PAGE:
ADDIS ABABA, Sept. 13 (Xinhua) -- Warring factions in South Sudan on Wednesday evening finally signed a revitalized peace agreement in the Ethiopian capital, Addis Ababa as the outbreak of the civil war inches towards its fifth anniversary.
Festus Mogae, the outgoing Chairperson of the Joint Monitoring and Evaluation Commission (JMEC), said the South Sudan peace process has gone through different capitals in the region and has overcome many challenges to reach this point where warring parties have signed the "final" peace deal of a long peace process.
Established after the signing of the shattered August 2015 peace agreement, JMEC is entrusted with monitoring and overseeing all aspects of the implementation of the pact. The former Botswana president has been at the helm of the peace monitoring body since November 2015.
A peace deal signed in August 2015 between the rival leaders under UN pressure led to the establishment of a transitional unity government in April 2016, but was shattered by renewed fighting in July the same year.
"Today we concluded with a more inclusive peace agreement, this revitalized agreement, if well implemented promises sustainable peace and prosperity in the Republic of South Sudan," said Mogae.
"It's my earnest hope that the signing of the revitalized agreement will herald a new chapter for the Republic of South Sudan, I also appeal to my South Sudanese brothers and sisters, cap in hand especially the leaders of these parties not to squander this opportunity again," said Mogae.
Mogae's words were echoed by Ethiopian Prime Minister Abiy Ahmed who is currently chair of the east African body Intergovernmental Authority on Development (IGAD) which has largely been responsible for South Sudan peace talks ever since civil war broke out in the world's newest nation in December 2013.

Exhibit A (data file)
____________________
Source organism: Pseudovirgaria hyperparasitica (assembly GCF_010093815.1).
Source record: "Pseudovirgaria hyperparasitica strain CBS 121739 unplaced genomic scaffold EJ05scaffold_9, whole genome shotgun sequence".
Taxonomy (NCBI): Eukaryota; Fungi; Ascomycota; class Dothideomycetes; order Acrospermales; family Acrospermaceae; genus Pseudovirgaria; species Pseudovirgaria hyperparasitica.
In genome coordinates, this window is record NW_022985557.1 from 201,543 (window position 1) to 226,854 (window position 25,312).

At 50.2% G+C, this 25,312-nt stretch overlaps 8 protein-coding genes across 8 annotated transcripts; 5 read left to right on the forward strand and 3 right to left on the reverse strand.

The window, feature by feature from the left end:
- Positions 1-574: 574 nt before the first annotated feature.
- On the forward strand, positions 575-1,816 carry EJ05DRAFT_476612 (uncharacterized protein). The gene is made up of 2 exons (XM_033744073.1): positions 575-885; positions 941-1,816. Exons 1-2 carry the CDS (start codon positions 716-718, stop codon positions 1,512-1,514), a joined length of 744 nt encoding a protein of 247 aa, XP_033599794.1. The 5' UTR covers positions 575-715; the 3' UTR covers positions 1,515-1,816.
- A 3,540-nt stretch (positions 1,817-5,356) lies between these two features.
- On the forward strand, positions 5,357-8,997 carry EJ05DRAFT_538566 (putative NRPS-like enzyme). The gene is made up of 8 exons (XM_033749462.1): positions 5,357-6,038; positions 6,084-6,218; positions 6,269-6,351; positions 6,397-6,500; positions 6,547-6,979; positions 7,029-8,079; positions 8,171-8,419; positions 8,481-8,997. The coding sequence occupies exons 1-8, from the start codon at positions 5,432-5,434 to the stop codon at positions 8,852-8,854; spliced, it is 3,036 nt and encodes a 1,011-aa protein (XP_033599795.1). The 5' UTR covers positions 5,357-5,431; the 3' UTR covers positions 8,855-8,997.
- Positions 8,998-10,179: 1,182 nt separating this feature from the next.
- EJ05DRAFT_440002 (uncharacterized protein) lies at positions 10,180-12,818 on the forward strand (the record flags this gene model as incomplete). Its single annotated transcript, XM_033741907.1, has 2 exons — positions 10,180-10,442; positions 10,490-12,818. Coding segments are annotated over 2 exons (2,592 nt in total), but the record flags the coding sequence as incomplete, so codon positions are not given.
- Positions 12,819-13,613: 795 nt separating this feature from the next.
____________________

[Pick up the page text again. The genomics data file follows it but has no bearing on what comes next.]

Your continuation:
"The eyes of the world are upon us as the South Sudanese leaders commit upon us for reconciliation and lasting peace in their country. Lasting peace requires the commitment of every one of us to work in earnest for more peaceful, democratic, unified South Sudan." said Ahmed.
While Mogae and Ahmed stressed the latest round of South Sudan peace talks and peace agreement should be an opportunity not to be missed for the war ravaged country, Mahboub Maalim, Executive Secretary of IGAD, said there are practical reasons to believe why Wednesday's peace agreement will stick.
"One, the consultation process was much more wider. Two, there has been more factions this time who are invited and who are embraced as people who have a say in the process. Three there has been a diversified input by each member of IGAD," Maalim told Xinhua.
Since the outbreak of civil war in South Sudan in December 2013, fueled by personal and ethnic rivalries, it's estimated tens of thousands of people have been killed and nearly four million displaced, creating one of the world's most pressing humanitarian crises.